I use an assessment rubric based on the student’s analysis of the literature, analysis of the craft and language of the authors, synthesis of the material, research performed and presented by the student, and the quality of the presentation and reflection on the assignment post-presentation. The assignment instructions and assessment inherently allow for differentiated instruction.
Enrichment Extension Activities
This Lesson provides a great opportunity to teach across the curriculum by partnering with History/Civics teachers and Art teachers. This Lesson also forces the students to explore the community, interact with others and reflect on their experience. The Reflection Writing is included below: Reflection: Please answer questions thoughtfully in complete sentences. Your answers need to demonstrate what you learned from the assignment. 1. Did you submit your assignment on time? Did you work on the assignment continuously for four weeks or did you wait until the due date was set? Would you have preferred a tighter deadline and why/why not? 2. Why did you pick the medium you used to express your vision? 3. How does your finished product express your vision? Does it need explaining or is it self-explanatory? 4. How many iterations of your prototype did you create? 5. What inspired you most during this assignment and why? 6. In hindsight, what does this assignment have to do with Harlem Renaissance poetry? 7. What does this assignment have to do with ethos, logos and pathos? 8. Are you comfortable sharing this in school assembly, publishing your work or posting link on internet for public sharing? Post-Presentation: after you have presented your finished project to the class, answer these questions. 1. Was it difficult to present to the class? Was it difficult to persuade the audience what vision you are expressing? 2. Did you successfully persuade the audience? How do you know? 3. If you could grade this assignment, what grade would you give your project? What grade would you give your presentation? 4. What was the best criticism or advice you received from your classmates? 5. Besides your own, what was the best project/presentation you witnessed? Why?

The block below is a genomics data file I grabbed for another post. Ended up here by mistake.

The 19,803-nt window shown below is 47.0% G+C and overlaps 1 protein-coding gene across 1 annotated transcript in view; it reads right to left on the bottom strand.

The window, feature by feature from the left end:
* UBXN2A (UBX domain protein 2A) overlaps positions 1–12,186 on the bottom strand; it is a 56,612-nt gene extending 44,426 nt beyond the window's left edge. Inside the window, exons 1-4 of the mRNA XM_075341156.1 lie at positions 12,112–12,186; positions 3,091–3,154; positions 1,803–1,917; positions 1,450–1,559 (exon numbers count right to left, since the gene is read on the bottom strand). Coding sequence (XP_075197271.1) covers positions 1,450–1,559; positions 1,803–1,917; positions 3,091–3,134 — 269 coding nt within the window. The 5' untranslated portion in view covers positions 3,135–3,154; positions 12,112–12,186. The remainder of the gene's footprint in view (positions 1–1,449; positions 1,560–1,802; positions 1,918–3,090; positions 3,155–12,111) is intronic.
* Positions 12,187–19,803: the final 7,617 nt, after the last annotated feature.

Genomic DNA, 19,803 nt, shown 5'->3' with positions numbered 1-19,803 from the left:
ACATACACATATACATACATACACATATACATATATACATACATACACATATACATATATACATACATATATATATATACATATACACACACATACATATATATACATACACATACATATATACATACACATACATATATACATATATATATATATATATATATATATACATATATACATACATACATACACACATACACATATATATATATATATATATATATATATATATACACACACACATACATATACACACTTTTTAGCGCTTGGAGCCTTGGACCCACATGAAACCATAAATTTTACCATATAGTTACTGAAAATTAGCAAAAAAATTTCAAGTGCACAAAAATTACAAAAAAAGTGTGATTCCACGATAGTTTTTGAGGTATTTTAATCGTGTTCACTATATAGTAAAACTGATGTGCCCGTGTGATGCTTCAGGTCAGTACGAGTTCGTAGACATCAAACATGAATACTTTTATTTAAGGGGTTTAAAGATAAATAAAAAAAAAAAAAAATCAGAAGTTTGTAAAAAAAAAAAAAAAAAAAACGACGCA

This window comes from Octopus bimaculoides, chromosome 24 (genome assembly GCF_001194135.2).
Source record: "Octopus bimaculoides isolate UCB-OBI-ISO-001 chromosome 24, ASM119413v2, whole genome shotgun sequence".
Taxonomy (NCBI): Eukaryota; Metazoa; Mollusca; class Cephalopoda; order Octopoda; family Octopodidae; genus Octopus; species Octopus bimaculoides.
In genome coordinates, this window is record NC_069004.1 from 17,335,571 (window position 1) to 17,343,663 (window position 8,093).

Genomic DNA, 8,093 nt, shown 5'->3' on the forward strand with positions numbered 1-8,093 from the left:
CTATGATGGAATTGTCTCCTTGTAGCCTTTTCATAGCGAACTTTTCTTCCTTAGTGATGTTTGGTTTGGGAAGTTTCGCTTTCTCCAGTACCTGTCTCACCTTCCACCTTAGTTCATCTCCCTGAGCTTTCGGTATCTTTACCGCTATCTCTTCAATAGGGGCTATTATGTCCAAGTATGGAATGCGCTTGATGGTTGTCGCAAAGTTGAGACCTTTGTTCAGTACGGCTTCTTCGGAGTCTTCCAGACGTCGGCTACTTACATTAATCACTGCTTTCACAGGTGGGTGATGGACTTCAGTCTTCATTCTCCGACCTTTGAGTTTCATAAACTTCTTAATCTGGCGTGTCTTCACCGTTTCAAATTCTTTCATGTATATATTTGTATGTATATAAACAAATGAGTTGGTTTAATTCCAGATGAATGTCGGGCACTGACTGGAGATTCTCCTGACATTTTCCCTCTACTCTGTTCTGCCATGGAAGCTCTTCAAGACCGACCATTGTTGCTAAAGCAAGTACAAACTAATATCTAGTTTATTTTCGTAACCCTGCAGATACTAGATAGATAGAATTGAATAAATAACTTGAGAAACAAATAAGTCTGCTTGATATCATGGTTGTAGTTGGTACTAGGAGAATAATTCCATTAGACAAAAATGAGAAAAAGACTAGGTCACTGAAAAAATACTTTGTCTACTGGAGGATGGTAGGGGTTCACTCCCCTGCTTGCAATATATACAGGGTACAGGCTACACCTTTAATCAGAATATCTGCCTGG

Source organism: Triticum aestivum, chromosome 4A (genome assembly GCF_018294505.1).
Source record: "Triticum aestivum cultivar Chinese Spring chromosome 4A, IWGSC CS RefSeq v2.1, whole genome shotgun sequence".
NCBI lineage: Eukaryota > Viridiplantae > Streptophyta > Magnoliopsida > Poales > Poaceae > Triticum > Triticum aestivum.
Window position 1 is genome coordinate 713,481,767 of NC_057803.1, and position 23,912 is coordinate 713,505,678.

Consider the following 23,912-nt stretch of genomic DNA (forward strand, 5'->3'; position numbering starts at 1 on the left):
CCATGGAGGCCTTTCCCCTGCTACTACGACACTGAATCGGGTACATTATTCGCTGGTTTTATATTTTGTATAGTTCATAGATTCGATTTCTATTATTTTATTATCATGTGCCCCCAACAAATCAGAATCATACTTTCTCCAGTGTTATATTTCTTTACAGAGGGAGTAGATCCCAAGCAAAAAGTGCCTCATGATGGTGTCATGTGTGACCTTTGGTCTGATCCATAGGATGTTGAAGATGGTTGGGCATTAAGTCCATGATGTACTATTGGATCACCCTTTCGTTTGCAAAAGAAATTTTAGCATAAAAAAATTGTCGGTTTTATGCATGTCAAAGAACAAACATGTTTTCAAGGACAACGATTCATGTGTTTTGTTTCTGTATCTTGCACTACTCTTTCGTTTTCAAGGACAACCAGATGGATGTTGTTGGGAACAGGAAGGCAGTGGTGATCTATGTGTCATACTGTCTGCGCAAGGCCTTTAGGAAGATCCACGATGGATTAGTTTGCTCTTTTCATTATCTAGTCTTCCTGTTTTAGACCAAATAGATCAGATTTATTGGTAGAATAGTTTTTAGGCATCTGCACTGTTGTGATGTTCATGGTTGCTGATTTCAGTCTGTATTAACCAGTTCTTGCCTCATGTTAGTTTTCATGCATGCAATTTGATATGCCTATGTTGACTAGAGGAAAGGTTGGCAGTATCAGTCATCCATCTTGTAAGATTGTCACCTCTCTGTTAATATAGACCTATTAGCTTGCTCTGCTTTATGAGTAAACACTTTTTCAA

When I implemented this lesson last year, I was developing the instructions as we interacted with the community and reflected on our experience on the field trip. I had previously taught the literature material before, so applying it to the community objective and design challenge opened up many new opportunities to engage with the material. The assessment demonstrated the students’ engagement with the material and natural curiosity. Once they made the connections between the literature and the community objective and applied design thinking to come up with a prototype, their eagerness and enthusiasm for the project – and even the presentations- increased and became contagious. The students showed so much growth in the design, prototyping, testing and revision phases of the project, and I was especially impressed by their improved presentation skills and the class’ response to the student presentations. I look forward to implementing Project Be 2.0 this year.